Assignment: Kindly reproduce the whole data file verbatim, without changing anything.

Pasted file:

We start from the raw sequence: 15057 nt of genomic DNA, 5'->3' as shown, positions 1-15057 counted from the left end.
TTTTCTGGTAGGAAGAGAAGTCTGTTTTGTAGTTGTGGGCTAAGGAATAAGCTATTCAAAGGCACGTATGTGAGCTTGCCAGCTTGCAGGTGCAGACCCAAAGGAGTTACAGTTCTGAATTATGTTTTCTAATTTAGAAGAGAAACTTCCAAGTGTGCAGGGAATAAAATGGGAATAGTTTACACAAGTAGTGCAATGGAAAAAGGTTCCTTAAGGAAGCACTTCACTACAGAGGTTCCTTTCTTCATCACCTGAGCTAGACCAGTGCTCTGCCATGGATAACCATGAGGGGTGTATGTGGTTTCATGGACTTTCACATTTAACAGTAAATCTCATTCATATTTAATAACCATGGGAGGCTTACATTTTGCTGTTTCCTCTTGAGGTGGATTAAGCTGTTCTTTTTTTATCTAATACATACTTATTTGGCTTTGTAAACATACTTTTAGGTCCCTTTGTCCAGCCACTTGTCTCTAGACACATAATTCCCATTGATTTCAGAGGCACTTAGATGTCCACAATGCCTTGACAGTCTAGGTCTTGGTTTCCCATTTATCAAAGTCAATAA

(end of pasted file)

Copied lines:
We start from the raw sequence: 15057 nt of genomic DNA, 5'->3' as shown, positions 1-15057 counted from the left end.
TTTTCTGGTAGGAAGAGAAGTCTGTTTTGTAGTTGTGGGCTAAGGAATAAGCTATTCAAAGGCACGTATGTGAGCTTGCCAGCTTGCAGGTGCAGACCCAAAGGAGTTACAGTTCTGAATTATGTTTTCTAATTTAGAAGAGAAACTTCCAAGTGTGCAGGGAATAAAATGGGAATAGTTTACACAAGTAGTGCAATGGAAAAAGGTTCCTTAAGGAAGCACTTCACTACAGAGGTTCCTTTCTTCATCACCTGAGCTAGACCAGTGCTCTGCCATGGATAACCATGAGGGGTGTATGTGGTTTCATGGACTTTCACATTTAACAGTAAATCTCATTCATATTTAATAACCATGGGAGGCTTACATTTTGCTGTTTCCTCTTGAGGTGGATTAAGCTGTTCTTTTTTTATCTAATACATACTTATTTGGCTTTGTAAACATACTTTTAGGTCCCTTTGTCCAGCCACTTGTCTCTAGACACATAATTCCCATTGATTTCAGAGGCACTTAGATGTCCACAATGCCTTGACAGTCTAGGTCTTGGTTTCCCATTTATCAAAGTCAATAA